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C.N. Douglas, comp.  Forty Thousand Quotations: Prose and Poetical.  1917.
 
Lord Burleigh
 
  Be not served with kinsman, or friends, or men intreated to stay; for they expect much, and do little; nor with such as are amorous, for their heads are intoxicated; and keep rather too few, than one too many.  1
  Beware of suretyship for thy best friend. He that payeth another man’s debt seeketh his own decay. But if thou canst not otherwise choose, rather lend thy money thyself upon good bonds, although thou borrow it; so shalt thou secure thyself, and pleasure thy friend.  2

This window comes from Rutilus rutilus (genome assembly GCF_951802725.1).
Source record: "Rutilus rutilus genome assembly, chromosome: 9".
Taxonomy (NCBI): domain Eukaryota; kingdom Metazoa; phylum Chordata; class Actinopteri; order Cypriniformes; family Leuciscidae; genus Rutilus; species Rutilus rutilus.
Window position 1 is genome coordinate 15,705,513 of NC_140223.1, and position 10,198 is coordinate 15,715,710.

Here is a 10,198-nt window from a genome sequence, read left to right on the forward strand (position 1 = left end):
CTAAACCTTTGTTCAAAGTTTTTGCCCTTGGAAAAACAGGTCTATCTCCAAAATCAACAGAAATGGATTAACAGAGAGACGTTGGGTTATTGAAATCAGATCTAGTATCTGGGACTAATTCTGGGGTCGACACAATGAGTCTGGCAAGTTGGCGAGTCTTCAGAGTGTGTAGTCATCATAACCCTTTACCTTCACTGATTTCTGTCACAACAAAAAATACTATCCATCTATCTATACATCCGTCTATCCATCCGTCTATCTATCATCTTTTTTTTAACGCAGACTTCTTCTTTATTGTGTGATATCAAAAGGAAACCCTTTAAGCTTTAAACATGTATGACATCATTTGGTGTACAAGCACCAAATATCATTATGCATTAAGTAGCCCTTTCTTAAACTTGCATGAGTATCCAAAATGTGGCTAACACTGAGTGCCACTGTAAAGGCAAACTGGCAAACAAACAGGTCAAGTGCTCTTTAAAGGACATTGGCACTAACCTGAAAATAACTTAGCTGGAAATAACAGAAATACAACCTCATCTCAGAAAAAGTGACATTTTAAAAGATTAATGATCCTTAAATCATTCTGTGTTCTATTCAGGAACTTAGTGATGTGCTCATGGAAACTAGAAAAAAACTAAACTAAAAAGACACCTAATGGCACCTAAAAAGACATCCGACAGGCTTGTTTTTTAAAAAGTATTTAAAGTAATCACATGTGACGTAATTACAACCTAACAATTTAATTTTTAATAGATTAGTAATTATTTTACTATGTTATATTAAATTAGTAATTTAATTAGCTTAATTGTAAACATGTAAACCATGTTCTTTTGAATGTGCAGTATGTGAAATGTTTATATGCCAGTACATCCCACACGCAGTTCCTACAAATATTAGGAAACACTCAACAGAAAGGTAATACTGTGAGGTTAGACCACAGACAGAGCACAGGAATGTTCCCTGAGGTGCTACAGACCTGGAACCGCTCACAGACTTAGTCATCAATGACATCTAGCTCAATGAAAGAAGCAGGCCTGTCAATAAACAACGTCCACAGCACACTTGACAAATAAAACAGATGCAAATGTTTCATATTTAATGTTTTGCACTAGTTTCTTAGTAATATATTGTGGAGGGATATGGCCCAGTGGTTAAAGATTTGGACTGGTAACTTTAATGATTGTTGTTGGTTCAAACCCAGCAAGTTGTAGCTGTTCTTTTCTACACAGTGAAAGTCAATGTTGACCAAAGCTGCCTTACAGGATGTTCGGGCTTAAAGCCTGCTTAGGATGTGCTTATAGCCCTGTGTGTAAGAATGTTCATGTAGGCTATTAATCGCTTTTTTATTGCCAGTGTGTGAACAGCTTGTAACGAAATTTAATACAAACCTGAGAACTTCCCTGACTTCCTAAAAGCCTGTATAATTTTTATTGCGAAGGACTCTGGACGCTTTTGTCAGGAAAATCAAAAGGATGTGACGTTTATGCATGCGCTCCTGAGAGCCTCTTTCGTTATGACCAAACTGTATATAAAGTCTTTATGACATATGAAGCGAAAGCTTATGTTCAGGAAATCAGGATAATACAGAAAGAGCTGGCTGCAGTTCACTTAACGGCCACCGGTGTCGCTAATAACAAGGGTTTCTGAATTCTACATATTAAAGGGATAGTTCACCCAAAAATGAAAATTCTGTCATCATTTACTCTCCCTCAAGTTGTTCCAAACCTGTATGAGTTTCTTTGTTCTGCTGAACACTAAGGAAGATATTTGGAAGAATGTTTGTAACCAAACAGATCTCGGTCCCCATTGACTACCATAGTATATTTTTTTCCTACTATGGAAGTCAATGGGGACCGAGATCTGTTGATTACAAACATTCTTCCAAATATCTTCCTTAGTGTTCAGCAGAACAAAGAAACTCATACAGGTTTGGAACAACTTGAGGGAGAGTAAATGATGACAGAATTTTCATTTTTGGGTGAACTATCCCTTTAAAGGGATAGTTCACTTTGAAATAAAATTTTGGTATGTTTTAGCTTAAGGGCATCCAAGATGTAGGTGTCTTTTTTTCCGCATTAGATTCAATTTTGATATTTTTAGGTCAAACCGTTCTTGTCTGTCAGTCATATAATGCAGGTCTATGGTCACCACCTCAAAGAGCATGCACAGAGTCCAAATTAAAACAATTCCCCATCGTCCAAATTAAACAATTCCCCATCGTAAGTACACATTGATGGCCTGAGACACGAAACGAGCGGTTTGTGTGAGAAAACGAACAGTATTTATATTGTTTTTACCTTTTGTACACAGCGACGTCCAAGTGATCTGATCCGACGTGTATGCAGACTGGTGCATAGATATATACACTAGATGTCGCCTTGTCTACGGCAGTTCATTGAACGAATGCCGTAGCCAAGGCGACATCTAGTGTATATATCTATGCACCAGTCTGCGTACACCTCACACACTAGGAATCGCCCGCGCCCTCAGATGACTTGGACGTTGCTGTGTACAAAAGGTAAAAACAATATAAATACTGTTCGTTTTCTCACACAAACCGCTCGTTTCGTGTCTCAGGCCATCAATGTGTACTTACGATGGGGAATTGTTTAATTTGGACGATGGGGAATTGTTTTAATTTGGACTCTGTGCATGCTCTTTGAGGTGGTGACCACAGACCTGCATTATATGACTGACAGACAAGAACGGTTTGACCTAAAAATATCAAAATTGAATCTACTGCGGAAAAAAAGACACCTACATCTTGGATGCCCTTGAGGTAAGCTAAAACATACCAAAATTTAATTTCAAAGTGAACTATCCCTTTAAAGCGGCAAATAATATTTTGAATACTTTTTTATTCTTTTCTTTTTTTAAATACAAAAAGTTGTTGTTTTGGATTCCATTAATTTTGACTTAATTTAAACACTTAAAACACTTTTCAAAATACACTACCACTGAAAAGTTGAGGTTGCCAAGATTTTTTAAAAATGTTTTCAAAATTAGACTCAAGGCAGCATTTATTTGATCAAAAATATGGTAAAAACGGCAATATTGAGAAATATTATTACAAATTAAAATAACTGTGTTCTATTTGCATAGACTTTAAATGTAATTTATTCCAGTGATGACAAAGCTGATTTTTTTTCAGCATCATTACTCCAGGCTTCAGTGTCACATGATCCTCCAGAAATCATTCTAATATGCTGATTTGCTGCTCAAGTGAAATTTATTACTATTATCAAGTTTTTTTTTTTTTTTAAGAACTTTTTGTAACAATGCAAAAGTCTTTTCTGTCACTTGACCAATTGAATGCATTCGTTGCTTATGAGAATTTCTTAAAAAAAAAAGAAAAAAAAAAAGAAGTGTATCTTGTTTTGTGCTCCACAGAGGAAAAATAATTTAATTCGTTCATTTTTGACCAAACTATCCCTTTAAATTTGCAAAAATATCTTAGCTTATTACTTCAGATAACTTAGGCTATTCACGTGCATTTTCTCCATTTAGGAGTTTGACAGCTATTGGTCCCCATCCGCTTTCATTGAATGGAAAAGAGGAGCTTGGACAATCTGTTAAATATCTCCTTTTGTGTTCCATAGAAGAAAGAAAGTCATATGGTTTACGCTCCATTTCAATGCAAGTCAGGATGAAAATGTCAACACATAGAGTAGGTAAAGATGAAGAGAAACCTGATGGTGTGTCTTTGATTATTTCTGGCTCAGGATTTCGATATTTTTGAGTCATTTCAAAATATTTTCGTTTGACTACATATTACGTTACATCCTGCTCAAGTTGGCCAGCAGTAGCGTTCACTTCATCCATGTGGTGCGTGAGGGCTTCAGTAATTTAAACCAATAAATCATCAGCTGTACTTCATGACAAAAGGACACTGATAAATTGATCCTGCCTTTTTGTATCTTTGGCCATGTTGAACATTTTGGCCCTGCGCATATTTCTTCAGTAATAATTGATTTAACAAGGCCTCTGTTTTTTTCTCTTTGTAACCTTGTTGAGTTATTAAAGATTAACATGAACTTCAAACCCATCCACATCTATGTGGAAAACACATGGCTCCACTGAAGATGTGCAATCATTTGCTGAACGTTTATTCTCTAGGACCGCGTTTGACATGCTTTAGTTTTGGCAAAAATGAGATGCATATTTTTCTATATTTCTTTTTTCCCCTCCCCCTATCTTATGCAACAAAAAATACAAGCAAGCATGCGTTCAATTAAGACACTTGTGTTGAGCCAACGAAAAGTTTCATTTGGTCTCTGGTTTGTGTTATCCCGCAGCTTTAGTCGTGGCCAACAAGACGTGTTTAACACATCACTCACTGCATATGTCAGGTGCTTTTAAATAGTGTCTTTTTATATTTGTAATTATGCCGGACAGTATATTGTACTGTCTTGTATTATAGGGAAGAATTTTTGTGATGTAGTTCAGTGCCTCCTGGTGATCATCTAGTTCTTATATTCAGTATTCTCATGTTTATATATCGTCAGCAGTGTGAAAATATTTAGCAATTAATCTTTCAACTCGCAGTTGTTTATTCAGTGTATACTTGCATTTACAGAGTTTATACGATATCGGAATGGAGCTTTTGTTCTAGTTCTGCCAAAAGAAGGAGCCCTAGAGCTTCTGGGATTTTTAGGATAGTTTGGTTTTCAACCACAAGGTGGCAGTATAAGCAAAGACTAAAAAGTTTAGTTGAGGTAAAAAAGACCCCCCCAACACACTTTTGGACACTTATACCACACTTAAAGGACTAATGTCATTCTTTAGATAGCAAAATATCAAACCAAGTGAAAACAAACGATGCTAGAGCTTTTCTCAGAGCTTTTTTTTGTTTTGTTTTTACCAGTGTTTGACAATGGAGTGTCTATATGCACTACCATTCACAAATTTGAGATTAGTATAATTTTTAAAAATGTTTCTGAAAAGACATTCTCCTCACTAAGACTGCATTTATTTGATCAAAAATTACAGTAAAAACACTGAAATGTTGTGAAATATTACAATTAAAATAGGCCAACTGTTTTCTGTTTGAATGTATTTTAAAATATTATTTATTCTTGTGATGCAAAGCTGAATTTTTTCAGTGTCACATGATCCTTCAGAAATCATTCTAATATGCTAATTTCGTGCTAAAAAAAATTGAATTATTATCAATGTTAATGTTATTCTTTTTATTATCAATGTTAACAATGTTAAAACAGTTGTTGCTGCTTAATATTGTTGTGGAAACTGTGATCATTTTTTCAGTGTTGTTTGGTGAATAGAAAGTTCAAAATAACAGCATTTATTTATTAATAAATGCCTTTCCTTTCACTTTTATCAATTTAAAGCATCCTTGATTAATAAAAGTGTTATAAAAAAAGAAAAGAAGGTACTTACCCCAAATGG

I have seen many so prone to quip and gird, as they would rather lose their friend than their jest. And if perchance their boiling brain yield a quaint scoff, they will travail to be delivered of it, as a woman with child. These nimble fancies are but the froth of wit.  3
  Never trust anybody not of sound religion, for he that is false to God can never be true to man.  4
  Trust not any man with thy life, credit, or estate. For it is mere folly for a man to enthrall himself to his friend, as though, occasion being offered, he should not dare to become an enemy.  5
 
 
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